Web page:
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Diabetes and the importance of maintaining it

Dr. Judith Reichman tells about a report on diabetes complications and why a good doctor-patient relationship is important when dealing with this health issue.
/ Source: TODAY

Q: I'm in my 40s and I've been diagnosed with type 2 diabetes. My doctor is very strict and I'm having a hard time keeping up with her recommendations. How important is it to stick to her suggestions for managing my diabetes?

A: You're one of a growing number of individuals – 18 million people in the U.S. are diabetic, and much of this is "fed" by our obesity epidemic (60 percent of women are overweight or obese). A new report just released by the American Association of Clinical Endocrinologists (AACE), and reported in the Journal of the American Medical Association, gives us complication rates related to diabetes. Some of these complications would be preventable if patients was more compliant in their care. Although I don’t want to cause you additional stress, I do want to provide some of these statistics; they may increase your commitment to your diabetes control. The report found that 57.9 percent of those with diabetes have one or more major additional medical complications (14.3 percent have three or more complications).

Now to delineate some of those complications and what organ they were related to — 27.8 percent of those with diabetes had chronic kidney disease, compared to 6.1 percent of those with normal blood sugar levels. Heart attacks occurred in 9.8 percent of those with diabetes vs. 1.8 percent of those who don’t have this disorder. Finally, stroke was found in 6.6 percent of diabetics, compared to 1.8 percent of non-diabetics.

When the report's authors looked at gender, race, and age, they found that men were more likely to have a heart attack or heart failure than women. These conditions are  macrovascular, meaning that the large blood vessels are affected and become blocked. Women, on the other hand, had more microvascular complications (small vessel diseases), and as such they were more likely to develop kidney disease (and failure), vision problems that could lead to blindness or foot damage due to poor blood supply which, in the worse case scenario, could result in horrific infections and need for amputation.

The researchers found that diabetes and diabetes complications caused $22.9 billion in direct medical costs ( physician visits, hospital stays, and prescribed medications. When you talk about the huge amount of money spent on diabetes, it's   not a personal factor until we look at individual medical expenses. This was also addressed in the report. It showed that for a person without diabetes and of average health, annual healthcare costs were $2,848, including $541 of out-of-pocket expenses. (Remember, this the average among many people in many age groups and may not apply to 18-year-olds who don't even get a cold). For those with diabetes and diabetes-related complications, the annual healthcare costs rose to $9,797, including $1,566 of out-of-pocket expenses. ). Elevated blood sugar is neither sweet nor cheap. Even those on the AACE's board were surprised at these huge numbers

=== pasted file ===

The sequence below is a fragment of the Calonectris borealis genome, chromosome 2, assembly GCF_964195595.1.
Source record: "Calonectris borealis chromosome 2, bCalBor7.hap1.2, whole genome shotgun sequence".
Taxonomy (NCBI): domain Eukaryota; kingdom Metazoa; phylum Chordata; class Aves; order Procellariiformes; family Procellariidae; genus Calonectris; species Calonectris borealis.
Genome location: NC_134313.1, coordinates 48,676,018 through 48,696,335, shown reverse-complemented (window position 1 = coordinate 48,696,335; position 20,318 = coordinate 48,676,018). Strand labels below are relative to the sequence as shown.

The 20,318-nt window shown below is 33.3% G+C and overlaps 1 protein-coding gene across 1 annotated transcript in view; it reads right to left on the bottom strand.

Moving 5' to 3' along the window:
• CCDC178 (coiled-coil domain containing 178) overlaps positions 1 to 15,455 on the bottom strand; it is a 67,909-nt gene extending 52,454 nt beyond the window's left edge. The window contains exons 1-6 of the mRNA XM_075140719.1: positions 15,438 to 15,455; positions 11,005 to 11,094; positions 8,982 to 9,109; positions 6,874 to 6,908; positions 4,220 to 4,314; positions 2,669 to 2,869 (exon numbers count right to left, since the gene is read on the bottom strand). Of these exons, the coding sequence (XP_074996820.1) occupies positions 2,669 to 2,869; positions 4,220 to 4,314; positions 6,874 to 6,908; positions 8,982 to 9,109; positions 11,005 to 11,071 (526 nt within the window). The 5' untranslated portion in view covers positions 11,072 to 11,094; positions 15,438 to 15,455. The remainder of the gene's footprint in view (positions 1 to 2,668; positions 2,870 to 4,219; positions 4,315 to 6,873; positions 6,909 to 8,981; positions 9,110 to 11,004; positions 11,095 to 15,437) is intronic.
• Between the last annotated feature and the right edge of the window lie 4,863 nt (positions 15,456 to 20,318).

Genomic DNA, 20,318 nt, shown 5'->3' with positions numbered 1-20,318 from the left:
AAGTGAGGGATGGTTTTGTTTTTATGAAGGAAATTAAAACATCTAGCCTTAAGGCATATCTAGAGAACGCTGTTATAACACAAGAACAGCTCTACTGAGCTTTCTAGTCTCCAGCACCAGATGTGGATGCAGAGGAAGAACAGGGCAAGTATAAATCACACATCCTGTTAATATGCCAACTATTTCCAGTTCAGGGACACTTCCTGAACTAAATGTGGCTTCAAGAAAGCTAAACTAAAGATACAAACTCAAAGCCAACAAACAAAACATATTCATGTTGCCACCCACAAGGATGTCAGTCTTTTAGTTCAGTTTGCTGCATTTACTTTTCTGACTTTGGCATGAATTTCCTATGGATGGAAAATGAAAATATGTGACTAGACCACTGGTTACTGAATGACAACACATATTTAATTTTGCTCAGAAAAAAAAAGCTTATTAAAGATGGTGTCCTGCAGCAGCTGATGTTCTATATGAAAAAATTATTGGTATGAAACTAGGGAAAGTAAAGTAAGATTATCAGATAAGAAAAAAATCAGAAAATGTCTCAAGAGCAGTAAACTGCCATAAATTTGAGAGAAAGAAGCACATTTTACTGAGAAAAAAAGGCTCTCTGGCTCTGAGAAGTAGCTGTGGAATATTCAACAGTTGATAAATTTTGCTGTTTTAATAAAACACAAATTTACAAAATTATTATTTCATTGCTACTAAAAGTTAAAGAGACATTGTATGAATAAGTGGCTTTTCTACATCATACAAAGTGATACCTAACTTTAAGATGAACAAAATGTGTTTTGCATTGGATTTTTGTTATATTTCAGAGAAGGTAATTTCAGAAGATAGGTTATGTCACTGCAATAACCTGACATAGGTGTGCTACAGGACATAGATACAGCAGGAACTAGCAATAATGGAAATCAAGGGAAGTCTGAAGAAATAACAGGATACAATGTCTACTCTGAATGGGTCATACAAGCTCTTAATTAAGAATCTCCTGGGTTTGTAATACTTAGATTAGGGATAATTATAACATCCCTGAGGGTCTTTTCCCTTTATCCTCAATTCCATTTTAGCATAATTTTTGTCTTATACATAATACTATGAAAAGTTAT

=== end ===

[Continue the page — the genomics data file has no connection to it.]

Having just given you these dire stats, let me provide some reassurance. Compliance with medications, dietary behavior, and exercise can make a huge difference. You want to maintain good (and strict) glucose control. This can be estimated by a blood test called A1C, your “grade” which represents your average blood sugar over the past two to three months. Aim for levels under 6.5 percent. These actions together with regular visits to the doctor, where your blood pressure, cholesterol, and lipid levels will be followed (and perhaps lowered with medications) and your eyes and extremities checked can all prevent you from becoming a diabetic complication statistic.

Dr. Reichman’s Bottom Line: Diabetes is not a disease that just goes away or takes care of itself. So be sure to strictly control your blood sugar with diet, exercise and appropriate medications. Close medical follow-up is in order… you, in partnership with your doctor, can make a huge difference in the outcome of this disease, your ultimate health and the quality of your life. Dr. Judith Reichman, the TODAY show's medical contributor on women's health, has practiced obstetrics and gynecology for more than 20 years. You will find many answers to your questions in her latest book, "Slow Your Clock Down: The Complete Guide to a Healthy, Younger You," which is now available in paperback. It is published by William Morrow, a division of .

PLEASE NOTE: The information in this column should not be construed as providing specific medical advice, but rather to offer readers information to better understand their lives and health. It is not intended to provide an alternative to professional treatment or to replace the services of a physician.